Dutch news in brief, Wednesday 15 July 2009

15th July 2009, Comments 0 comments

Read the roundup of today's Dutch press from Radio Netherlands.

Is the Netherlands a submissive or valued partner of US?
Smiling faces all round: most papers published photos of Prime Minister Jan Peter Balkenende visiting US President Barack Obama in the Oval Office in Washington Wednesday.

However, the meeting has got a rather mixed reception. Nrc.next says it was “an exercise in absolute submissiveness”, describing Balkenende as “hot under the collar and sweating slightly” while Obama was “composed and stately”.

The AD also stresses the negative, saying that the prime minister promised to consider taking Guantánamo prisoners after all. “MPs furious: This is an expensive cup of tea for the Netherlands”, reads its headline. “The Netherlands has consistently called for Guantánamo Bay to be closed. A solution must be found, no matter how difficult,” the PM is quoted as saying.

“We’re staying in Afghanistan”, screams De Telegraaf, covering what is likely to be a deeply unpopular decision by the PM.

Despite repeating that the leading role of Dutch troops in Uruzgan will end in summer 2010, Balkenende apparently told Obama: “The Netherlands will not turn its back on Afghanistan”. The paper brushes aside Obama’s praise of the Dutch Afghan mission.

Balkenende with his youthful looks and glasses, is often caricatured as resembling the fictional character Harry Potter. Under the photo of the Washington meeting, De Telegraaf runs a fake film advert which reads: “Harry Potter, Dark secrets revealed”.

Meanwhile, Trouw covers a victory gained by Balkenende. At the meeting,  Obama invited the Netherlands to take part in the G20 meeting in Pittsburgh in September. The paper says this means the Netherlands is now firmly established as a semi-permanent member of the influential group of major economic powers.

Should Queen’s speech be changed?
Deputy Prime Minister Wouter Bos’ idea about changing the speech from the throne has come in for some stick, reports de Volkskrant.

Bos says the monarch’s speech delivered at the opening of the parliamentary year should become a “visionary tale about what’s going on in society”. At the moment, it simply goes through the government’s programme for the coming year.

Former prime minister Dries van Agt believes the idea is “dangerous and risky” and that the sovereign “will run into serious problems”.

A former director of the Government Information Service asked: “Imagine if the [right-wing] Freedom Party becomes a major coalition partner. Would the Queen then have to say: ‘Next year, all Muslims will have to leave the country’?”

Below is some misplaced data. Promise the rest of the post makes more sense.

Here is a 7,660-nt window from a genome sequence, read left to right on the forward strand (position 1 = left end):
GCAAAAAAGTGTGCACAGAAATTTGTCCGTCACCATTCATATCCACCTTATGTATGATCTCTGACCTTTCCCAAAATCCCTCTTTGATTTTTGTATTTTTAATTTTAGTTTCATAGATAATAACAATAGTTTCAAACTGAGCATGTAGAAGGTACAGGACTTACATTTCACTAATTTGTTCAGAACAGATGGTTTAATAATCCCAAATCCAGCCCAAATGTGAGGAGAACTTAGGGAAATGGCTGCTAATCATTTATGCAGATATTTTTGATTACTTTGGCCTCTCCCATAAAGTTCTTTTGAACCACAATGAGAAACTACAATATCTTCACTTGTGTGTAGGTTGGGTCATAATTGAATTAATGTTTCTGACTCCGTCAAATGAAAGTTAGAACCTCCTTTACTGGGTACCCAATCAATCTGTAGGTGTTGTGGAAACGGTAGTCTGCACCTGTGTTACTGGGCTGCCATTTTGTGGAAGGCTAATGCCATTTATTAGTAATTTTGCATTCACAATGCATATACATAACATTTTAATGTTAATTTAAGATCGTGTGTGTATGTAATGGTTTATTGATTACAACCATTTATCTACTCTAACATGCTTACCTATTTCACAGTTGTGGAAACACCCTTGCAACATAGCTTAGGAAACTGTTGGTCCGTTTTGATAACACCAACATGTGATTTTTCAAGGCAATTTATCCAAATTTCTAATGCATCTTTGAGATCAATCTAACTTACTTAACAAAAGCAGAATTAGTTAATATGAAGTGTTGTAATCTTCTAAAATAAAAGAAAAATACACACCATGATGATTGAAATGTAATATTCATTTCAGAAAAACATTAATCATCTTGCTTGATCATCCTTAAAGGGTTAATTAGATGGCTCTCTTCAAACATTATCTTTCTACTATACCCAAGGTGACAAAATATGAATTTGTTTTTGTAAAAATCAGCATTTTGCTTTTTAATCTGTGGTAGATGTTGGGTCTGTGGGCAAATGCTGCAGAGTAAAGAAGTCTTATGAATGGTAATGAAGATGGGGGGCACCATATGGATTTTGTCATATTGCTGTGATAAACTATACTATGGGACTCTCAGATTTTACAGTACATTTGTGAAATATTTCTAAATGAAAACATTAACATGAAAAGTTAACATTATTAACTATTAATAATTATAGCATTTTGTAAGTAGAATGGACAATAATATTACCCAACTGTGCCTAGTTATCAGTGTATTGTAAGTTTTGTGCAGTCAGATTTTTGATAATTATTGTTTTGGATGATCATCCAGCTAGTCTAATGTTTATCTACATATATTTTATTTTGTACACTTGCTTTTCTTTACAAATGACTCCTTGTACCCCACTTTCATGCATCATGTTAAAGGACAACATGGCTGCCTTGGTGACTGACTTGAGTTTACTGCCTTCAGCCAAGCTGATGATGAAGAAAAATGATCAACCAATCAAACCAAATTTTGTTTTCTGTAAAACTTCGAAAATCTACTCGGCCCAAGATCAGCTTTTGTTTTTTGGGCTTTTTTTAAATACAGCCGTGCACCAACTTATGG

Meanwhile, the paper reports Queen Beatrix is believed to favour Bos’ idea.

More use legal insurance to fight dismissal
The AD says more people are making use of their legal insurance policies to fight redundancy. A leading insurance firm says there has been a 40-percent rise, or many thousands of people, in cases for its legal department already this year. The company director said most cases have to do with problems linked to labour law.

The cost of some insurance policies is likely to be raised in 2010 because of the increased demand for employment-related legal services. However, it’s not all bad news. With the increase in workload, some insurance firms now have to employ more staff.

Protect the bees
“No pollination without bees” reports Trouw which said beekeepers are increasingly often seeing the collapse of whole colonies of honeybees. Of the 200 types of wild bees in the Netherlands, 100 are on the list of endangered species.

“Stop bee deaths” is the most popular of the 146 Dutch petitions on the internet.

Within a month, it has garnered 10,000 signatures. Its most important message is that certain insecticides should be banned. An expert tells the paper that these damage the bees’ nervous system and “makes them more susceptible to disease”.

Eels off hook and menu
Both de Telegraaf and Trouw report eels are off the hook – at least for three months of the year.

The European Union has rejected a Dutch rescue plan for the fish, which involved transporting 157 tonnes of silver eel to the sea so that they could spawn in the Atlantic.

Experts say eel populations are more threatened than at first thought and the EU is insisting on a ban on eel fishing from 1 September to 1 December.

Fisheries minister Gerda Verburg is making EUR 700,000 available for tackling possible redundancies in the inland fishing sector.

Neither paper deals with the possible fallout for Dutch consumers as eel is a traditionally popular dish in the Netherlands.

Radio Netherlands / Mike Wilcox / Expatica

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